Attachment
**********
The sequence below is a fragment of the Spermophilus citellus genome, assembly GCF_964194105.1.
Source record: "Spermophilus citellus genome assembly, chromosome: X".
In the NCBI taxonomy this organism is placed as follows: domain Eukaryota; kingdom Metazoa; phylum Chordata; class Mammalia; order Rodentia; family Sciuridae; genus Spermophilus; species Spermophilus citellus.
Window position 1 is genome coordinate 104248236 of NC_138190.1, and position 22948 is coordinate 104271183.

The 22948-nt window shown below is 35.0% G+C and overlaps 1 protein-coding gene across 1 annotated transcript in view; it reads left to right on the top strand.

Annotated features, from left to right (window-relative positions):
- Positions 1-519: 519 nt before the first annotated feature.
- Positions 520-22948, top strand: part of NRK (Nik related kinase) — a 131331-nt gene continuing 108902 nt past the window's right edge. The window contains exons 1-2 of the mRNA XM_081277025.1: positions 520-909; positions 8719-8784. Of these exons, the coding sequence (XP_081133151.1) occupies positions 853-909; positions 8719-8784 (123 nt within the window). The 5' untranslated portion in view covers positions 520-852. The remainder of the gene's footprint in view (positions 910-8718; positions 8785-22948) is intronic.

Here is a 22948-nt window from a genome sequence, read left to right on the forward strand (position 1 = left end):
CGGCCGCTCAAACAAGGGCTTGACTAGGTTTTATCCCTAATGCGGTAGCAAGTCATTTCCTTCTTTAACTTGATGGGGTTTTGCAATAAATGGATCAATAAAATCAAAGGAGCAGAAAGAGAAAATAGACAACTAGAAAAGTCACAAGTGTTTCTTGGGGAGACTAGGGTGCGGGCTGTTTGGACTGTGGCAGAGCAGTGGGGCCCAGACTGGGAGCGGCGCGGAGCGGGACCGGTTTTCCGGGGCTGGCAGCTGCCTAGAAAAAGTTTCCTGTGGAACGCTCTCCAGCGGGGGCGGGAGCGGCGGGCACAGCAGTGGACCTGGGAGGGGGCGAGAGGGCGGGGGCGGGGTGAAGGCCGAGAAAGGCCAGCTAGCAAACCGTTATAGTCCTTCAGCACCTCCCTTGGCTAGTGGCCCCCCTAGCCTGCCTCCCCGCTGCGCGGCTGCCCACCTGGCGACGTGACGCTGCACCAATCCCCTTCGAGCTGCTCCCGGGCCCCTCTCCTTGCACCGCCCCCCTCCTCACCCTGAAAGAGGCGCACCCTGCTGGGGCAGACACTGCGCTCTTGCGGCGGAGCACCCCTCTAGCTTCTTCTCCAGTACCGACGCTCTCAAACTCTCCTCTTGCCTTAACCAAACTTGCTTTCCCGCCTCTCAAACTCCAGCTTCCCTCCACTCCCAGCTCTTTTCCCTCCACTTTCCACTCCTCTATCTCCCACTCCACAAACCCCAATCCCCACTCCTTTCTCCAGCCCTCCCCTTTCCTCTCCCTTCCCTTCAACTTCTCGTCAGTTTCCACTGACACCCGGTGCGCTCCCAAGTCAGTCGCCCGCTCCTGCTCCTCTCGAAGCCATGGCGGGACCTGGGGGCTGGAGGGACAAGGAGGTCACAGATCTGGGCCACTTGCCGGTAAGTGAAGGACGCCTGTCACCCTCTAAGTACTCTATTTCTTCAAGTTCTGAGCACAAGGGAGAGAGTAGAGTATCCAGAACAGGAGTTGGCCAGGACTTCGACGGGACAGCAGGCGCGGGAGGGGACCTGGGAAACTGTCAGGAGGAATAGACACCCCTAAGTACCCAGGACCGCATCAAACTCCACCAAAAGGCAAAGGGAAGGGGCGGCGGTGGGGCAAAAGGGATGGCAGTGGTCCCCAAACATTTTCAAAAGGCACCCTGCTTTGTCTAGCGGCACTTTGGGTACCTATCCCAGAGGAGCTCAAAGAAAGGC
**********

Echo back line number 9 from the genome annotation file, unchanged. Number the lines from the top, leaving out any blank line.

Here is a 22948-nt window from a genome sequence, read left to right on the forward strand (position 1 = left end):